During the war, daily newspapers were widely circulated and read, keeping the nation up-to-date with the events of the war. Amongst their topical news articles were often crosswords. In early 1944, the words ‘Juno’, ‘Gold’ and ‘Sword’ (codenames for three of the five Normandy beaches targeted by the Allies for D-Day), cropped up in the Daily Telegraph crossword as solution words. At the time these were considered common words in crosswords and so were largely ignored by intelligence agencies as a case of coincidence.
However, on 2 May 1944, the word ‘Utah’ appeared in a crossword as a solution to the clue ‘One of the U.S.’ Utah was the codename for the D-Day beach assigned to the U.S. 4th Infantry Division. Another coincidence?
Eyebrows at MI5 were well and truly raised twenty days later when the word ‘Omaha’ appeared in the crossword section; another codename for a Normandy beach assigned to American forces.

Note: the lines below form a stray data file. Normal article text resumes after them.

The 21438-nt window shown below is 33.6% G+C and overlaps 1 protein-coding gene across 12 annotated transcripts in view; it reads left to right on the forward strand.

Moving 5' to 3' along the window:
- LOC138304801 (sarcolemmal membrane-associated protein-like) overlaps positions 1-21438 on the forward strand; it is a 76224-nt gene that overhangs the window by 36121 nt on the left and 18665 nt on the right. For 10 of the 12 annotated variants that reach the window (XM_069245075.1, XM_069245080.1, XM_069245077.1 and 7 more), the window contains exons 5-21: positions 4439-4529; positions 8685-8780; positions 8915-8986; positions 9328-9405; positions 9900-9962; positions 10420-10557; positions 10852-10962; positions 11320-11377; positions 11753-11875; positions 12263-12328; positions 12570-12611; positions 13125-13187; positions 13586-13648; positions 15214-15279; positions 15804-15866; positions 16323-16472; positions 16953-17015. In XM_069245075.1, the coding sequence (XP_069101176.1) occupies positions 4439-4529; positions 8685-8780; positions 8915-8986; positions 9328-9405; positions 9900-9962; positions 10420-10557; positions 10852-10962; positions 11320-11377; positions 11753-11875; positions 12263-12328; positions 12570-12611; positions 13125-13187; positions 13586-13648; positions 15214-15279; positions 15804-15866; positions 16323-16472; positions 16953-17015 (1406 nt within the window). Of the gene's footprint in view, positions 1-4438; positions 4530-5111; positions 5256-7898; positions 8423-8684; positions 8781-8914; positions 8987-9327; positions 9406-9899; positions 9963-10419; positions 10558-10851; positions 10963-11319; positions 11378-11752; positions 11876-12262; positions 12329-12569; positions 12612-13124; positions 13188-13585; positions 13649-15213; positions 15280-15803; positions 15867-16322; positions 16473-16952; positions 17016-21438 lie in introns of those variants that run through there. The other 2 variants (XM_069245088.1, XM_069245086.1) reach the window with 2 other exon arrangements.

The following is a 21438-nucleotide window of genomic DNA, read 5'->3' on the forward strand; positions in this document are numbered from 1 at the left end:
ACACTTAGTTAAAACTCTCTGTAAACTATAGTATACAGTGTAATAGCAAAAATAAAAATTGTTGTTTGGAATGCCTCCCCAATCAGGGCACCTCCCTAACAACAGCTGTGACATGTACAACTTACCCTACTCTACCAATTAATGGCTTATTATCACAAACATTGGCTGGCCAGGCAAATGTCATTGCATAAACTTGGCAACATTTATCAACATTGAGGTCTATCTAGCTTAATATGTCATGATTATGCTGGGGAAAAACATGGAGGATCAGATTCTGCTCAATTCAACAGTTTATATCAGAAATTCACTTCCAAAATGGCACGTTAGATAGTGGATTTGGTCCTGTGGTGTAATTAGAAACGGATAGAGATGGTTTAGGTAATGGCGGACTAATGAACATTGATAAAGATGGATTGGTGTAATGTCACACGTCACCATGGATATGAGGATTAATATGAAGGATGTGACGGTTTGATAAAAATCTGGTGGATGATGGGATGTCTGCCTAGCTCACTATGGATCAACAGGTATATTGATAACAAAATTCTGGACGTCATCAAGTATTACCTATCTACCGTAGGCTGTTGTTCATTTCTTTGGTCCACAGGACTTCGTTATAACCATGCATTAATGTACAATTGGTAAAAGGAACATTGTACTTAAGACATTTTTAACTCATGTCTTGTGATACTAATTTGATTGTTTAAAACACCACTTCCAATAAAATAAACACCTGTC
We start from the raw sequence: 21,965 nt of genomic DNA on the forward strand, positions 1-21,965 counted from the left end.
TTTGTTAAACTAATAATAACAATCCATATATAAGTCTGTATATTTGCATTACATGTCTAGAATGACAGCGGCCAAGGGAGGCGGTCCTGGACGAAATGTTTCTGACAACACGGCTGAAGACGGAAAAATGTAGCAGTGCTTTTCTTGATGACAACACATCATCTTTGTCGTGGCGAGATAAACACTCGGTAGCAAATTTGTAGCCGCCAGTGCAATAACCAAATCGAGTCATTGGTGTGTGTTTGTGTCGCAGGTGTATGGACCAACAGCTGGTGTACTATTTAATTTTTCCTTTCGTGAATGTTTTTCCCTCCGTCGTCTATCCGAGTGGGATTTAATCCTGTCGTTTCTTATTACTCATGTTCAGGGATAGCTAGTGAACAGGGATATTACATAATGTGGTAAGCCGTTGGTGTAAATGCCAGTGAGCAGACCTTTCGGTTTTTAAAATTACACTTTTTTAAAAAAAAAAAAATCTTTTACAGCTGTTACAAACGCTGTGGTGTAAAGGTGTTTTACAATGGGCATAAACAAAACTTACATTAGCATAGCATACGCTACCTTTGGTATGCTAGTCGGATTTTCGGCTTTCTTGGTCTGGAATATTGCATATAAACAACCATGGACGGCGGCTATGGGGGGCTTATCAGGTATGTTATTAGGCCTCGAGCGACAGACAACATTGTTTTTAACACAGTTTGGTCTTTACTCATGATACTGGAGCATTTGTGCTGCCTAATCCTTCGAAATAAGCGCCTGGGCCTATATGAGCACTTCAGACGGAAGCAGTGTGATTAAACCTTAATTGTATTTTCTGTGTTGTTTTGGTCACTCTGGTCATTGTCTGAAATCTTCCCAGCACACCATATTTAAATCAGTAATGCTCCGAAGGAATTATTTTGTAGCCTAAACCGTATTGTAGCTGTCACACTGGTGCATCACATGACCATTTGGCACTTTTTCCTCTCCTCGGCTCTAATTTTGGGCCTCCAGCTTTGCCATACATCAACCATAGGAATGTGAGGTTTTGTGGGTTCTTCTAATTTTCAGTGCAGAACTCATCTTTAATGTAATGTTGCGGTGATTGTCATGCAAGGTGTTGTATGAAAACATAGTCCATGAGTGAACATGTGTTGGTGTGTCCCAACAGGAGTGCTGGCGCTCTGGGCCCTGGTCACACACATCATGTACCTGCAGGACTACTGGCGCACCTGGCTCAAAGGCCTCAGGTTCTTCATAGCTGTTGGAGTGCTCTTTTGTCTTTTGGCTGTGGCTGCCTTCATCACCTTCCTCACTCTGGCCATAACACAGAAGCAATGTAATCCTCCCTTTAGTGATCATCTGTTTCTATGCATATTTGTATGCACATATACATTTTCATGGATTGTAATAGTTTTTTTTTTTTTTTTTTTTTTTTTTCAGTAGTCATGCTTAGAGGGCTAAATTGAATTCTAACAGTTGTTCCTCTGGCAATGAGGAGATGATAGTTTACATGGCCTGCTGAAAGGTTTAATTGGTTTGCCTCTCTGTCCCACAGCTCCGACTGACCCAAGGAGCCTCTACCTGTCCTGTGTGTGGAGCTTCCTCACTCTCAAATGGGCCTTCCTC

Then on 27 May, a crossword clue about a ‘Big Wig’ provided the answer of ‘Overlord’, the codename of the entire Normandy operation. Three days later ‘Mulberry’ appeared, the codename for the floating harbours to be used in the landings. On 1 June, a matter of days before the operation was to be launched, the word 'Neptune' appeared as a solution word. Operation Neptune was the name given to the amphibious assault phase of Operation Overlord.
Did foreign agents plant the words there or were they a case of unbelievable coincidence? Remarkably a similar event had occurred before Dieppe in 1942. The day before the failed raid took place, the word 'Dieppe' appeared as an answer once again in the Daily Telegraph crossword.